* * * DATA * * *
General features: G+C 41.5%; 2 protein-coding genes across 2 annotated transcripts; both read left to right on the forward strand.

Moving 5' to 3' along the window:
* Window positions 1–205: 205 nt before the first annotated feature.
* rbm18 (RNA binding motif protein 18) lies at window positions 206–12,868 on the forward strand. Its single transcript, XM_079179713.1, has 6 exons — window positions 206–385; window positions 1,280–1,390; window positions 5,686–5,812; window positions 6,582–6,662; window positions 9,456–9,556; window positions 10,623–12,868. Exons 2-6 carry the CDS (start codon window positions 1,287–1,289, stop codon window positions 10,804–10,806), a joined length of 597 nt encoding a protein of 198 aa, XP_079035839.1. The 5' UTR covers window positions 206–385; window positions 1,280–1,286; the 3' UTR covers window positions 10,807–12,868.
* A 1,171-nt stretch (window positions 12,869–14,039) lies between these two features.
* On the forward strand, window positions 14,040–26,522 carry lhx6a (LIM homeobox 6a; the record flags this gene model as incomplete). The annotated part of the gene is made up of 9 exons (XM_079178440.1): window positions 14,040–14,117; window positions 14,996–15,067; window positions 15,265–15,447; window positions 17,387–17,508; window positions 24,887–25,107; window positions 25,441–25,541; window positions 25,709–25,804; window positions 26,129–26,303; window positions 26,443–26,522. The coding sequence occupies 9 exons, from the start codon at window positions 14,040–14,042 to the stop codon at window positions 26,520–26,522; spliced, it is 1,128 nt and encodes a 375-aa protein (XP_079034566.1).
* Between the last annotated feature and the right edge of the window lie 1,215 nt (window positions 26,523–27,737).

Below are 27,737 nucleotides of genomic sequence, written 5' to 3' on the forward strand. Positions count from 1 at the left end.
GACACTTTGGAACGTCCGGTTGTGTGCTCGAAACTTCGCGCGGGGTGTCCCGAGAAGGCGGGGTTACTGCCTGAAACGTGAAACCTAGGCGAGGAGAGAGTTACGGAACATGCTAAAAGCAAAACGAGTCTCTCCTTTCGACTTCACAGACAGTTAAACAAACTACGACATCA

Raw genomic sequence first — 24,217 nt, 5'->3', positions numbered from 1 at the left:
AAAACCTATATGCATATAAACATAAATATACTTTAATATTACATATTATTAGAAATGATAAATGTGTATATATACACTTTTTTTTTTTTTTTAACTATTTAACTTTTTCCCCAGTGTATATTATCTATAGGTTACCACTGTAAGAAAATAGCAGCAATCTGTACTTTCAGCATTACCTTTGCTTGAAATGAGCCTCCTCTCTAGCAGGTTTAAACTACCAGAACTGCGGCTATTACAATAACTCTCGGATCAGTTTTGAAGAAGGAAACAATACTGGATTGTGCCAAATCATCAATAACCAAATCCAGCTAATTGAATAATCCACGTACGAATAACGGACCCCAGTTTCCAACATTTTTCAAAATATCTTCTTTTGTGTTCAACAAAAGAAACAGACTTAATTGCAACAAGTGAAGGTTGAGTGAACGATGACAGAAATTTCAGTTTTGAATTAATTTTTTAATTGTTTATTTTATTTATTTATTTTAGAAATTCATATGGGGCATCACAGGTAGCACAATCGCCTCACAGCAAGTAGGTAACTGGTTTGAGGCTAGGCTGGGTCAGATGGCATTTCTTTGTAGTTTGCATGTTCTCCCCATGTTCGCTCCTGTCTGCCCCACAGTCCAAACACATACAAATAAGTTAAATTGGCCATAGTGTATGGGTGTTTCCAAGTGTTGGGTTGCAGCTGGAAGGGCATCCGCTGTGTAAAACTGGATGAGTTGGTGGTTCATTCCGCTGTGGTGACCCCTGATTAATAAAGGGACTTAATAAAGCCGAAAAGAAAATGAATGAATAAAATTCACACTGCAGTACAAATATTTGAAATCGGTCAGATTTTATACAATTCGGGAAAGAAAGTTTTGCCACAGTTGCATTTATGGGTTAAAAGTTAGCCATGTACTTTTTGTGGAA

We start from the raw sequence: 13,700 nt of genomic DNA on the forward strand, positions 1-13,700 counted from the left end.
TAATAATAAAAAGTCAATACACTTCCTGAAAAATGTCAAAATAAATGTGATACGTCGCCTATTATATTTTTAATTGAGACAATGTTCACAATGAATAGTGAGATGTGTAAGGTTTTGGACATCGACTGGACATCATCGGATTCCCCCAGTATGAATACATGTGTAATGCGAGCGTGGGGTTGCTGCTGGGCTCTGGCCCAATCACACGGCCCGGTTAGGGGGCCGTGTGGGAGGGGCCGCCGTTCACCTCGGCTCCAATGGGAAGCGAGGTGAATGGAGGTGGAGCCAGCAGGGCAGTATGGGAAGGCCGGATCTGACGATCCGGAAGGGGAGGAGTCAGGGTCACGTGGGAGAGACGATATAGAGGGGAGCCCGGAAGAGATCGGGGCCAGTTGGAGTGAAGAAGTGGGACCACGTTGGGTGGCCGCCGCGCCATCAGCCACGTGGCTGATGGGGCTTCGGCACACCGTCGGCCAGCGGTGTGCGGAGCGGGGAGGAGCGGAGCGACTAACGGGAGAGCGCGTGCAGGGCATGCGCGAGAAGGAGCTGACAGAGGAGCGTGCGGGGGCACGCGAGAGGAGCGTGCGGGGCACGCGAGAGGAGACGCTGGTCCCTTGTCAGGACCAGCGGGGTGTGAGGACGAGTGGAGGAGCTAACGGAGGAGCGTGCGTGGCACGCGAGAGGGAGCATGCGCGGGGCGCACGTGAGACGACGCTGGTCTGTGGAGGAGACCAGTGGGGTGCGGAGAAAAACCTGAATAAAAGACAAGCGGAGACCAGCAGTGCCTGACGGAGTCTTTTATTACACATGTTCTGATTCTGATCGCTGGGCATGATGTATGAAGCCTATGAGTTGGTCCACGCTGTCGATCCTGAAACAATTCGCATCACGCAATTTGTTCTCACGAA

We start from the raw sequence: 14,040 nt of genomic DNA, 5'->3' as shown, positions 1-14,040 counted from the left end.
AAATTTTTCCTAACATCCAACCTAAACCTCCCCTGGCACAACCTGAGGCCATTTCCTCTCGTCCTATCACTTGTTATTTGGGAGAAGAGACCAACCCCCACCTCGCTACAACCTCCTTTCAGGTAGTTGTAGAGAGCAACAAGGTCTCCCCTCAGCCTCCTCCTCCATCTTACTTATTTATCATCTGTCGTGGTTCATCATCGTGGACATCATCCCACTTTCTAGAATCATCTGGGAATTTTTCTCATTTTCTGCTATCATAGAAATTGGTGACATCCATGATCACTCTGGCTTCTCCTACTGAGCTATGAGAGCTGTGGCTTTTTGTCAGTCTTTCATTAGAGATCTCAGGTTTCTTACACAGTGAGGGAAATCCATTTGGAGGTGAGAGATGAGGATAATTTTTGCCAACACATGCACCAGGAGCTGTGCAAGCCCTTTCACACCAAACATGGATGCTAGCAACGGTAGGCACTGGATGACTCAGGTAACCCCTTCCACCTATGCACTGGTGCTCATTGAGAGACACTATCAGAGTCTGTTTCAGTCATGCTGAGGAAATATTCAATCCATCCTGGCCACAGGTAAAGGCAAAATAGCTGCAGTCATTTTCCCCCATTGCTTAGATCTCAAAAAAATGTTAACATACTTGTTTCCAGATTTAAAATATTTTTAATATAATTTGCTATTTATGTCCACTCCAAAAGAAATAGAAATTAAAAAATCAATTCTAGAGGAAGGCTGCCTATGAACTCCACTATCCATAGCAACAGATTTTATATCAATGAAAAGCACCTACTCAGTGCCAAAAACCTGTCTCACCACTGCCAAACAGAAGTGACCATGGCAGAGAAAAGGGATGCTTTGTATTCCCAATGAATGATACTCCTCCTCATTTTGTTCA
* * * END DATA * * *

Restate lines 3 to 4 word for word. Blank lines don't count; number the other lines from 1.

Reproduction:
* Window positions 1–205: 205 nt before the first annotated feature.
* rbm18 (RNA binding motif protein 18) lies at window positions 206–12,868 on the forward strand. Its single transcript, XM_079179713.1, has 6 exons — window positions 206–385; window positions 1,280–1,390; window positions 5,686–5,812; window positions 6,582–6,662; window positions 9,456–9,556; window positions 10,623–12,868. Exons 2-6 carry the CDS (start codon window positions 1,287–1,289, stop codon window positions 10,804–10,806), a joined length of 597 nt encoding a protein of 198 aa, XP_079035839.1. The 5' UTR covers window positions 206–385; window positions 1,280–1,286; the 3' UTR covers window positions 10,807–12,868.